Unsolved Murders

Henry Watson

Age: 57

Sex: male

Date: 27 Apr 1932

Place: Mouton, Newmarket

Source: www.britishnewspaperarchive.co.uk

Henry Watson died from cyanide of potassium poisoning.

He was a photographic artist.

He was found dead at 7.30pm on 27 April 1932 in his nightclothes at the house of a neighbour who did cooking for him. She said that he had come into her house with a steak to be cooked and then gone back to his house but then come back ten minutes later in his nightshirt with a bottle in his hand, rolling about and looking like a madman. She said that she then pushed him onto a bed and gave him some whisky but said that he died about seven-minutes later. She said that when he had come in like a madman she had asked him 'Good gracious, man, whatever is the matter?' and said that he replied 'I feel bad'. She said that his eyes were wild, and she thought that he was insane.

At the inquest she said, 'Although some people talk he was nothing to me'.

After it was determined that he had died from cyanide of potassium poisoning enquiries were made to see if he had bought any but nothing was found to indicate that he had.

His post-mortem revealed that he had two and a half grains of cyanide of potassium in his stomach.

The police said that they made exhaustive inquiries and found no evidence of either him or any unknown person having purchased cyanide of potassium in recent years. It was heard that it was not the custom for chemists to supply persons with cyanide of potassium unless they were personally known.

A public analyst said that cyanide of potassium was used in photography. However, Henry Watson's employer said that cyanide of potassium was never used in the business and said that he had not the slightest idea where Henry Watson could have got it.

It was heard that the neighbour had married a German in 1902 when the man was employed in Newmarket and that he had wanted her to live with him in Sarrbrucken in the Saar Valley in Germany but as she didn't like Germany he had let her return to England. It was heard that the German continued to live in Germany because he had a good job there and from time to time he would visit her in England and added that she had been to see him in Germany, bringing Henry Watson who he said was a friend to both of them. He said that he was quite friendly with Henry Watson and that he approved of his wife's friendship with him. He said that when the war broke out he had been interned.

A policeman said that he thoroughly examined Henry Watson's house on the night he died and said that he could not find his suit of clothes. However, they were found three days later hanging on a chair in the scullery and it was not known how they had got there. The policeman said that he had searched the neighbour’s house thoroughly but didn't find the clothes there either.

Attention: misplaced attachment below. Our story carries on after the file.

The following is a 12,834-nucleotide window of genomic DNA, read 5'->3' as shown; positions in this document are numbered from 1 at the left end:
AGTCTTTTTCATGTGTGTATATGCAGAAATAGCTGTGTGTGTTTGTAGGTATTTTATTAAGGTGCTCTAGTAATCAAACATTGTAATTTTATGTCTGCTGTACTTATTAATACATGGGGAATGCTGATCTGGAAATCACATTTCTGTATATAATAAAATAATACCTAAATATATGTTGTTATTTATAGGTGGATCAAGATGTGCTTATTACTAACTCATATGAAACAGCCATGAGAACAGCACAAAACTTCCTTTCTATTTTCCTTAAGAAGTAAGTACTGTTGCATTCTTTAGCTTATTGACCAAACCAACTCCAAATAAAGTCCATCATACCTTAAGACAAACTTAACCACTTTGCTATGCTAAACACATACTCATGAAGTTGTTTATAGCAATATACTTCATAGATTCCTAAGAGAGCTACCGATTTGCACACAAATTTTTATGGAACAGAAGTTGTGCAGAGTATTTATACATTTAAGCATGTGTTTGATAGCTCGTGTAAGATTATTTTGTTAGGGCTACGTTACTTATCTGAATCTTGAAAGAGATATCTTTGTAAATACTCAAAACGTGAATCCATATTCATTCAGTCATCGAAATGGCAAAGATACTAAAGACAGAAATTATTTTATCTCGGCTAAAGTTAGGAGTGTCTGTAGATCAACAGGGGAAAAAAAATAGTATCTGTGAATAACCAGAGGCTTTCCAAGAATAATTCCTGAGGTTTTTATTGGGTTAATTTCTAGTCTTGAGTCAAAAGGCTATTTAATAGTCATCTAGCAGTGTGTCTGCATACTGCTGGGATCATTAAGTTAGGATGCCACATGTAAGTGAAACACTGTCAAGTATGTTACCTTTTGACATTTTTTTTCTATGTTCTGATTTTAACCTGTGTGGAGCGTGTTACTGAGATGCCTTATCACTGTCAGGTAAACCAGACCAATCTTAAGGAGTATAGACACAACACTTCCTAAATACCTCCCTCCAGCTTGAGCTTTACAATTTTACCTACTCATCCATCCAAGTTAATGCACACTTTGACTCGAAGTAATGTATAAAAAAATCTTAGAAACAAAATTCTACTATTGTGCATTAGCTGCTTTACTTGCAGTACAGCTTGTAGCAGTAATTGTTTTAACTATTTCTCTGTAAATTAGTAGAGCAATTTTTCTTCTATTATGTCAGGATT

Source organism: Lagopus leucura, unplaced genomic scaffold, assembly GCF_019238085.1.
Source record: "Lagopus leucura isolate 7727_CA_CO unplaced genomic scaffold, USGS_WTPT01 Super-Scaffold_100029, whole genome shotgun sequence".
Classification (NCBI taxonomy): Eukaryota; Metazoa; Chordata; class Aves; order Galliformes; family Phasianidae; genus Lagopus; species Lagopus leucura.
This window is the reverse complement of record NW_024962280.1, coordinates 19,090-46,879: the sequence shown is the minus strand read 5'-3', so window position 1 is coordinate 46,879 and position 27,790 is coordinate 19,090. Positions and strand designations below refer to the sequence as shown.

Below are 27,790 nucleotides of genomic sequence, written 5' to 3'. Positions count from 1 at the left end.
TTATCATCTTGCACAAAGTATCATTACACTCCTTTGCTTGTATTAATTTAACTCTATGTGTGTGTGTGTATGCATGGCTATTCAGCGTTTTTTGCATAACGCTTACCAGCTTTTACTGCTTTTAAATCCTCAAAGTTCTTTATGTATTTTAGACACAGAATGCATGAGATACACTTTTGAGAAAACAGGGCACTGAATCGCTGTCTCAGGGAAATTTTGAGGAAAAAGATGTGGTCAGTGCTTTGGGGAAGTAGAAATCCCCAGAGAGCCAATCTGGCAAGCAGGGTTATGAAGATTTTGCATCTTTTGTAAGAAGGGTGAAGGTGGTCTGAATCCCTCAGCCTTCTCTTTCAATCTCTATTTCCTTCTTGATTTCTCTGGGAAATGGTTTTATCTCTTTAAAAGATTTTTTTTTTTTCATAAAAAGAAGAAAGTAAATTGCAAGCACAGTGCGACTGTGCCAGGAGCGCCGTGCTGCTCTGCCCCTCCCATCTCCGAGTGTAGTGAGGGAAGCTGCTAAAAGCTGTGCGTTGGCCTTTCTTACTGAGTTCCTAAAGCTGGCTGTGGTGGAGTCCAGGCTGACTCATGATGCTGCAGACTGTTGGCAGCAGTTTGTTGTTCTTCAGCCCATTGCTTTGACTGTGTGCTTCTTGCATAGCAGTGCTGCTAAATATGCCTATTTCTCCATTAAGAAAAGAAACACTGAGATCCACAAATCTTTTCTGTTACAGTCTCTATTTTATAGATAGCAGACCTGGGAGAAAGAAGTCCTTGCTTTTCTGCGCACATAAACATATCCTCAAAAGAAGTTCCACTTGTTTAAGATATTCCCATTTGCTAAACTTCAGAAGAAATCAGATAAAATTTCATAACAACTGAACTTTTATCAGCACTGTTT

His neighbour said that she knew nothing about his clothes and said that she had no keys to his house.

The policeman said that he found a beef steak on the stove in the neighbours house and said that the neighbour informed him that she had been frying it for Henry Watson. It was heard that there was no evidence of a meal having been taken in the neighbours house.

The neighbour said that they had met in Bury St Edmunds during the afternoon prior to his death and had come home by train to Newmarket from where they had cycled separately home to Mouton.

At the inquest, three letters were produced that had been sent anonymously to Henry Watson. The first two were dated 1929 and were from a woman who had signed herself Phyllis and who had written from Southall in Middlesex in very affectionate terms. The third letter had arrived after his death and had come from Reading and was signed by a person calling themselves Elsie.

The first letter was said to have contained the following passage, 'I am sorry you are not well. I should simply love to be with you. Cheer up. I simply love you. If you suffer, remember that others suffer with you. Why not have a divorce? Why ruin your life when there are so many women who would be glad to help you? I simply live for you'.

The second letter which was sent by the same person four days later began, 'My dearest Harry' and stated 'My life, like yours, is empty, but I am living for your happiness'.

The third letter which arrived on 2 May 1932 began, 'Dear Harry, It is now a week since I wrote you. Why have you not answered my letters? You are surely not offended with me because I asked you if you were married. I do not mean that you were living with your wife. I thought you might be married and had some reason for living apart. Don't be cross with me, but tell me what is wrong with you. It seems strange to me that you have stopped writing all of a sudden. I am so very hurt about it. Now, dear boy, God bless you. From your girlie, Elsie.'

The Coroner told the jury that if they believed the neighbours story in full then they should return the verdict that Henry Watson had committed suicide. However, he said that if they disbelieved it then they could bring an open verdict.

An open verdict was returned. They stated that he had died from the effects of cyanide of potassium poisoning but that there was not sufficient evidence to show how it was obtained or how it was administered.


*map pointers are rough estimates based on known location details as per Place field above.


see Birmingham Daily Gazette - Friday 20 May 1932

see Western Daily Press - Friday 20 May 1932

see Gloucester Citizen - Friday 20 May 1932

see Dundee Courier - Friday 20 May 1932